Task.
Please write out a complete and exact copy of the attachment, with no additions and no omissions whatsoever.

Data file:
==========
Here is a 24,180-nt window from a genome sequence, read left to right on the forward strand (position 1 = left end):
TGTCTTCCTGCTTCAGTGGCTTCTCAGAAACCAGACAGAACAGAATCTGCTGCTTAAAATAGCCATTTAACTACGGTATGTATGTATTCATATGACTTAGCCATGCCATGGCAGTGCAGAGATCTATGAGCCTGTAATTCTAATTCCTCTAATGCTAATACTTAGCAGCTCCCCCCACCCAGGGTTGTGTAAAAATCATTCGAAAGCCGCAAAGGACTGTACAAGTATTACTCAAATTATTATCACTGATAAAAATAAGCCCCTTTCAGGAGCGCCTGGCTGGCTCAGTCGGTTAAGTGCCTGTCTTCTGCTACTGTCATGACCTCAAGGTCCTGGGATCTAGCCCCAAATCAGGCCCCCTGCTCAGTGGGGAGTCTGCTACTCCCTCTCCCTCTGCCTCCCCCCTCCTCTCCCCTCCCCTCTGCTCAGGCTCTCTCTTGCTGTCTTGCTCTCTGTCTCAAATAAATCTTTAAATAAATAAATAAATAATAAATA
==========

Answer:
Here is a 24,180-nt window from a genome sequence, read left to right on the forward strand (position 1 = left end):
TGTCTTCCTGCTTCAGTGGCTTCTCAGAAACCAGACAGAACAGAATCTGCTGCTTAAAATAGCCATTTAACTACGGTATGTATGTATTCATATGACTTAGCCATGCCATGGCAGTGCAGAGATCTATGAGCCTGTAATTCTAATTCCTCTAATGCTAATACTTAGCAGCTCCCCCCACCCAGGGTTGTGTAAAAATCATTCGAAAGCCGCAAAGGACTGTACAAGTATTACTCAAATTATTATCACTGATAAAAATAAGCCCCTTTCAGGAGCGCCTGGCTGGCTCAGTCGGTTAAGTGCCTGTCTTCTGCTACTGTCATGACCTCAAGGTCCTGGGATCTAGCCCCAAATCAGGCCCCCTGCTCAGTGGGGAGTCTGCTACTCCCTCTCCCTCTGCCTCCCCCCTCCTCTCCCCTCCCCTCTGCTCAGGCTCTCTCTTGCTGTCTTGCTCTCTGTCTCAAATAAATCTTTAAATAAATAAATAAATAATAAATA